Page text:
No one—certainly not this writer—has all of the answers all of the time. Governor McDonnell, it should be noted, was brave enough to appear at the Norfolk slavery symposium and reverse himself, apologizing for the clumsy proclamation that got his state’s Civil War commemoration off to such a bad start. Of course, he said, slavery was the cause of the Civil War. And yet my friend Henry Louis Gates Jr.—the country’s most prominent scholar of African-American history—happens to believe to some degree in what Joy Masoff so casually transferred from Web site to textbook: that some substantial numbers of African Americans indeed fought, and not just when their white owners forced them to accompany them on campaign.

Worth discussing and debating? Absolutely. But as adults, in settings like the Norfolk symposium. Not in elementary school classrooms, where innocents are in genuine danger of being “educated” by the chaff contaminating the Web, and, if we’re not careful, poisoning forever our ability to separate fact from fiction.

Harold Holzer is chairman of the Abraham Lincoln Bicentennial Commission.

6 Responses to Two Virginias Two Civil Wars

  1. Bill Smith says:

    You know, we just had this discussion over on two other branches of this website. Under the ‘Irreconcilable Differences’ article, a well reasoned approach was presented, and I would applaud and recommend the article. Another branch, ‘Secession – Revisionism or Reality’ gives a simple-minded view that slavery is the sole cause of the Civil War. Mr. Holzer even goes so far as to brand those who disagree with that view (continuing with the simple-minded, name-calling approach, I suppose) as promulgating myth, and standing in support of racism and against our president and Civil Rights.
    I agree and applaud Mr. Welborn’s input to the latter mentioned article, that the Civil War was fought for many reasons: to limit the root cause of the war to slavery or state’s rights is indeed a dangerous simplification of that conflict. President Lincoln made it quite clear that the north did not begin the fight (at least) with the desire to abolish slavery; it was to “Preserve the Union”. Without doubt, the south fought primarily (but NOT exclusively) to support the ‘peculiar institution’ against Northern aggression. The North, however, started the war with the stated intent to NOT fight on the slavery issue! As the war progressed, President Lincoln recognized the need to call a spade a spade and add slavery to the list of things the Union was fighting for – but to simplistically say that slavery was the reason for the fight is just as misleading as believing everything Google tells you.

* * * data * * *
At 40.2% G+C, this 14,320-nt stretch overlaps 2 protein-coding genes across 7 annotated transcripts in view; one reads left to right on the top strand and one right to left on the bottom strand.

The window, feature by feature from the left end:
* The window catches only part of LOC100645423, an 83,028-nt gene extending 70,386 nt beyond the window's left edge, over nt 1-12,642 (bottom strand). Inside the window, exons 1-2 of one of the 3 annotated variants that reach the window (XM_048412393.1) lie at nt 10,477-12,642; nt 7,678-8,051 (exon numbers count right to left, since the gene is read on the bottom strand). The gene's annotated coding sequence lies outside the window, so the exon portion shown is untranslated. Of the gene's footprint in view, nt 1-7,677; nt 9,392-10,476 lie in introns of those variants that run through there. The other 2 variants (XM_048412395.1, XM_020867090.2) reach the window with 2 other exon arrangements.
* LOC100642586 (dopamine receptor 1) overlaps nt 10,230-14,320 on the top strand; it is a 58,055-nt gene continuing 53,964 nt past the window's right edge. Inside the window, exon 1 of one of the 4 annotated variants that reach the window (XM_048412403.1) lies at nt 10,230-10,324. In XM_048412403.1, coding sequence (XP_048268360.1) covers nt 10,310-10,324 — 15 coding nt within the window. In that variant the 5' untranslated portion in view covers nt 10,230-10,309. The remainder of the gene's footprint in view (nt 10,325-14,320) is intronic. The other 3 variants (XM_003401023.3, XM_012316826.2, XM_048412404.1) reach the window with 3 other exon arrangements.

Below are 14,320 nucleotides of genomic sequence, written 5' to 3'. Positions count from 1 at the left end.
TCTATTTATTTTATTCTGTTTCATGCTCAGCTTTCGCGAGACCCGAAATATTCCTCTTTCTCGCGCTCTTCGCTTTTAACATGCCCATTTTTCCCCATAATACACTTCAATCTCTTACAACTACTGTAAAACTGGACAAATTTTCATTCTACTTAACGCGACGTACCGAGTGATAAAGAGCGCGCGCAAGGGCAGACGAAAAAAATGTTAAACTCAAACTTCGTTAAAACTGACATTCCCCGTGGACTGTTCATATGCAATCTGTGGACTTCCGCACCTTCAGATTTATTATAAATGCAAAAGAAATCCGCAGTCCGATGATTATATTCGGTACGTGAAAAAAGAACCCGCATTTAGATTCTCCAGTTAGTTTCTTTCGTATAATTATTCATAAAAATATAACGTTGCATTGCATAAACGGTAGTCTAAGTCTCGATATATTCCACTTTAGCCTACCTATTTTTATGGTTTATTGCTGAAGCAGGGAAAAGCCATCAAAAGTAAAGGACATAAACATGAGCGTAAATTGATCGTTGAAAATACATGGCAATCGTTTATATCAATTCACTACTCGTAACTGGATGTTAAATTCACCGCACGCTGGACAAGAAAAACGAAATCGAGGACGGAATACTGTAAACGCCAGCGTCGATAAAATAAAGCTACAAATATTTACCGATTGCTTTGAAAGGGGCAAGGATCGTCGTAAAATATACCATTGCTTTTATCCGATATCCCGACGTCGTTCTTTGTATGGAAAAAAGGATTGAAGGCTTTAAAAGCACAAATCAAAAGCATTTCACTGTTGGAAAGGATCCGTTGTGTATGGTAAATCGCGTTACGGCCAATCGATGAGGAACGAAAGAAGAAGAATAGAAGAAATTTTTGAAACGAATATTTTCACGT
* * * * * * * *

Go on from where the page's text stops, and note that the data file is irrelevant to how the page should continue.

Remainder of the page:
Yes, many in the South fought to preserve slavery – especially if it meant protecting their homes from what they feared would be bands of freed slaves invading them (most did not own slaves themselves). Many also fought ‘for slavery’ in the sense that they believed it was necessary for their livelihood. In the North, while abolition blood was ‘up’, and many indeed fought to free the slaves (54th Massachusetts comes to mind), most fought to do exactly what their President called them to do, “Preserve the Union” — many fought because they were drafted. While there are primary causes of the war – slavery and state’s rights certainly being at the top of the list – it is simplistic, Google-like naiveté to see a single one or two causes that lead to the conflict.

  2. Joseph says:

    And what were those many other reasons? All the so called ‘many other reasons’ would not have led to secession and civil war – contentions, riots, duels, serious filibusters in the Senate… probably, but not civil war. The only naive ones are those who would give credence to the ‘many other reasons’ as part of the causes for the Civil War.

    An egregious racial philosophy mixed with a peculiar theology; slavery; the state’s claimed right to maintain slavery, an arrested southern culture enslaved to a proslavery economy; and a growing national conscience to end slavery forever; these are the ONLY causes that led to secession and civil war in 1860. All other reasons are a moot point.

    The soldier’s reasons for fighting – on either side – is a matter of personal conscience, and they are to be respected for it. But the soldier’s reasons for fighting are not in the same category with the causes which led up to the Civil War.

    The North did not fight on the ‘slavery issue,’ the South did. They fought to preserve it. Lincoln merely called up reserves to protect the capital and recover stolen federal property from secessionist activism, not to force the slavery issue. The South decried his actions as a declaration of war and it escalated from there.

    The emancipation proclamation of 1862 was clearly a very smart political and military move. Lincoln did not wage war against slavery, the way the South waged the war to preserve it. But it does not mean that Abraham Lincoln would not have done all he could, after the civil war, in a meaningful legislative way, to end the infamous institution of slavery forever. His speeches and addresses say he most certainly would have done so.

    • Joseph says:

      Comment # 2 was meant as a response to comment #1, not the article.